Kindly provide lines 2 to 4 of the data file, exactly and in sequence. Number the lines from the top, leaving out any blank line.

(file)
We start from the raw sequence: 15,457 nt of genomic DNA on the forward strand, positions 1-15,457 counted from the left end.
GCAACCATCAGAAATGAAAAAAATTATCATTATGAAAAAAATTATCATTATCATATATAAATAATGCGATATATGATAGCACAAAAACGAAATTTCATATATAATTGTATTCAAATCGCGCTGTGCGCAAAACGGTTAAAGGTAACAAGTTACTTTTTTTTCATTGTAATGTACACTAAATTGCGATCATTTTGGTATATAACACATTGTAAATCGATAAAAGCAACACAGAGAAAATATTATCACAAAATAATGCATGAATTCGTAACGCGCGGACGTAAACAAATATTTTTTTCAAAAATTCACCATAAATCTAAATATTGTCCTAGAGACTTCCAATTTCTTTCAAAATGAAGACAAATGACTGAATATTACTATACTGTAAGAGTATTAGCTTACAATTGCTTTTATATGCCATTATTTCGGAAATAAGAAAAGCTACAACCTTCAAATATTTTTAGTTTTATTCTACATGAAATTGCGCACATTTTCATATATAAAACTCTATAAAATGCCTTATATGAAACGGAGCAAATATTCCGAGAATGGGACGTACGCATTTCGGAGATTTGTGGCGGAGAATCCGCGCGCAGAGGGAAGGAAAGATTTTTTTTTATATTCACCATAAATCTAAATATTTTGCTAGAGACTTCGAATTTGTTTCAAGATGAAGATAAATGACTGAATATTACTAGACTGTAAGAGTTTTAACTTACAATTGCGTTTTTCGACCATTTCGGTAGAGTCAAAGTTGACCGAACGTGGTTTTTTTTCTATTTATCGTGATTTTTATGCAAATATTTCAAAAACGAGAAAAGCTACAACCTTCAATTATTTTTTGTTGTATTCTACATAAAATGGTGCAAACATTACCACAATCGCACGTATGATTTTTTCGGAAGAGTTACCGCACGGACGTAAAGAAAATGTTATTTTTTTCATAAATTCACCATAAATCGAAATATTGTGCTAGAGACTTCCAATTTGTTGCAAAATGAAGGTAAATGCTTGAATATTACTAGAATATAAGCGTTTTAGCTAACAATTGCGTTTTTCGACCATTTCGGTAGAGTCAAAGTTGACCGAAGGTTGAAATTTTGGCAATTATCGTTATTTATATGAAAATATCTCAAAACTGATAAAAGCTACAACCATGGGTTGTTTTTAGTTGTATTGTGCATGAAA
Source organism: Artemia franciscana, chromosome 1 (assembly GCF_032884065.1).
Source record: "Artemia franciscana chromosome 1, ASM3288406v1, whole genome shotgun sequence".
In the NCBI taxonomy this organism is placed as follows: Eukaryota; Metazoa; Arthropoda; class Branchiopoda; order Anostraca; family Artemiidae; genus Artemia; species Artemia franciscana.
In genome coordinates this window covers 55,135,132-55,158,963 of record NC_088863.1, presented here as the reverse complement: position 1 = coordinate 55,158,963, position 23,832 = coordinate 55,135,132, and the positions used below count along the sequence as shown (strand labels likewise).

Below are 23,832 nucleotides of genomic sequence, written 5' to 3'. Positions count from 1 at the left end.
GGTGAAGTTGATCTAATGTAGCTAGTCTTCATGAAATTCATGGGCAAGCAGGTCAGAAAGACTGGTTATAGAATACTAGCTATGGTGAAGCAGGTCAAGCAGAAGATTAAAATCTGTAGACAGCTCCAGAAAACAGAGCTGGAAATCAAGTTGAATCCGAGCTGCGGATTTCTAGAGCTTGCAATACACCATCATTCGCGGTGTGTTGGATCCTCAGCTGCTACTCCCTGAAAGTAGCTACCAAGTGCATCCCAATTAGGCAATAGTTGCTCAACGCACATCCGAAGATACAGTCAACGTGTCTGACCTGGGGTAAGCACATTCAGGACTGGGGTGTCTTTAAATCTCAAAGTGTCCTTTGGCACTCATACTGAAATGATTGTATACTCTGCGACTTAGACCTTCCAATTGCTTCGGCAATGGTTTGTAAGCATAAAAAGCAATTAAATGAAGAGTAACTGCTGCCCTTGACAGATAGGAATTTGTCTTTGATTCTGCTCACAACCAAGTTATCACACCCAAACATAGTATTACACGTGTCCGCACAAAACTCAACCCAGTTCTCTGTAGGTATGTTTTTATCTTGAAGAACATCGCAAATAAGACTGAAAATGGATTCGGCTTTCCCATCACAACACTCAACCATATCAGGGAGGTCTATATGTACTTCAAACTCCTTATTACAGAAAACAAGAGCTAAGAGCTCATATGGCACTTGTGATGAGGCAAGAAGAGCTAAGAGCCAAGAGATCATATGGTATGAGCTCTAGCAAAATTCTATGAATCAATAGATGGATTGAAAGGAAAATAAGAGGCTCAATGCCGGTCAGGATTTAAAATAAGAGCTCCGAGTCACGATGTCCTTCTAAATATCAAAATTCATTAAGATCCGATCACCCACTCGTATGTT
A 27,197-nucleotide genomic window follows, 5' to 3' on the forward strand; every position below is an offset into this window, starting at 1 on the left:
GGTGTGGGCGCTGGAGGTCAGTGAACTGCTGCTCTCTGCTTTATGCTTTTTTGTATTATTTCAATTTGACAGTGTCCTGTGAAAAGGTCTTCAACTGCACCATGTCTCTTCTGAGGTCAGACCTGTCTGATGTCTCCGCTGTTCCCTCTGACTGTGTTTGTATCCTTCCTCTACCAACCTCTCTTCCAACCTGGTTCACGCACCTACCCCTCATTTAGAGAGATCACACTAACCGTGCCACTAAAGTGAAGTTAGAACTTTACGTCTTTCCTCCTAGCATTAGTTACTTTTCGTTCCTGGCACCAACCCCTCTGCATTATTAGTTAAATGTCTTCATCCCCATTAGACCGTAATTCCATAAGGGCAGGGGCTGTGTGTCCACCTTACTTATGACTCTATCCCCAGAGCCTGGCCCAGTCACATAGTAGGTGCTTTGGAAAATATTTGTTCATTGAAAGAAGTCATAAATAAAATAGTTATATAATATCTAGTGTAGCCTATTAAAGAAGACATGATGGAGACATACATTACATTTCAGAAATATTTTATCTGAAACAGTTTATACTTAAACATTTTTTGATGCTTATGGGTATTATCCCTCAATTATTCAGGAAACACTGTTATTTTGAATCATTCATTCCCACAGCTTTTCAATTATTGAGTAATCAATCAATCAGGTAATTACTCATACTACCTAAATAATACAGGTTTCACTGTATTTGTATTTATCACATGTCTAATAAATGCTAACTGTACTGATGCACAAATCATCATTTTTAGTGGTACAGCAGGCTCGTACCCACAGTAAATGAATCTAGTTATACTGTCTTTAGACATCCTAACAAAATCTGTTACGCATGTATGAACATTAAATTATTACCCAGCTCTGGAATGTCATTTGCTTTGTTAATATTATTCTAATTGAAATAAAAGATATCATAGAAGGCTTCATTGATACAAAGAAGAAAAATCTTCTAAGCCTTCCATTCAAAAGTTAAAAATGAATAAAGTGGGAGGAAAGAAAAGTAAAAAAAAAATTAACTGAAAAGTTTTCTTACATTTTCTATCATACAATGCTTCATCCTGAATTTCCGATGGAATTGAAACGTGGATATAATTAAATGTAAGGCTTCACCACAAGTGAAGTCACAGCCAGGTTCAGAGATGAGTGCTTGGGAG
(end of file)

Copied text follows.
GCAACCATCAGAAATGAAAAAAATTATCATTATGAAAAAAATTATCATTATCATATATAAATAATGCGATATATGATAGCACAAAAACGAAATTTCATATATAATTGTATTCAAATCGCGCTGTGCGCAAAACGGTTAAAGGTAACAAGTTACTTTTTTTTCATTGTAATGTACACTAAATTGCGATCATTTTGGTATATAACACATTGTAAATCGATAAAAGCAACACAGAGAAAATATTATCACAAAATAATGCATGAATTCGTAACGCGCGGACGTAAACAAATATTTTTTTCAAAAATTCACCATAAATCTAAATATTGTCCTAGAGACTTCCAATTTCTTTCAAAATGAAGACAAATGACTGAATATTACTATACTGTAAGAGTATTAGCTTACAATTGCTTTTATATGCCATTATTTCGGAAATAAGAAAAGCTACAACCTTCAAATATTTTTAGTTTTATTCTACATGAAATTGCGCACATTTTCATATATAAAACTCTATAAAATGCCTTATATGAAACGGAGCAAATATTCCGAGAATGGGACGTACGCATTTCGGAGATTTGTGGCGGAGAATCCGCGCGCAGAGGGAAGGAAAGATTTTTTTTTATATTCACCATAAATCTAAATATTTTGCTAGAGACTTCGAATTTGTTTCAAGATGAAGATAAATGACTGAATATTACTAGACTGTAAGAGTTTTAACTTACAATTGCGTTTTTCGACCATTTCGGTAGAGTCAAAGTTGACCGAACGTGGTTTTTTTTCTATTTATCGTGATTTTTATGCAAATATTTCAAAAACGAGAAAAGCTACAACCTTCAATTATTTTTTGTTGTATTCTACATAAAATGGTGCAAACATTACCACAATCGCACGTATGATTTTTTCGGAAGAGTTACCGCACGGACGTAAAGAAAATGTTATTTTTTTCATAAATTCACCATAAATCGAAATATTGTGCTAGAGACTTCCAATTTGTTGCAAAATGAAGGTAAATGCTTGAATATTACTAGAATATAAGCGTTTTAGCTAACAATTGCGTTTTTCGACCATTTCGGTAGAGTCAAAGTTGACCGAAGGTTGAAATTTTGGCAATTATCGTTATTTATATGAAAATATCTCAAAACTGATAAAAGCTACAACCATGGGTTGTTTTTAGTTGTATTGTGCATGAAA
Source organism: Artemia franciscana, chromosome 1 (assembly GCF_032884065.1).
Source record: "Artemia franciscana chromosome 1, ASM3288406v1, whole genome shotgun sequence".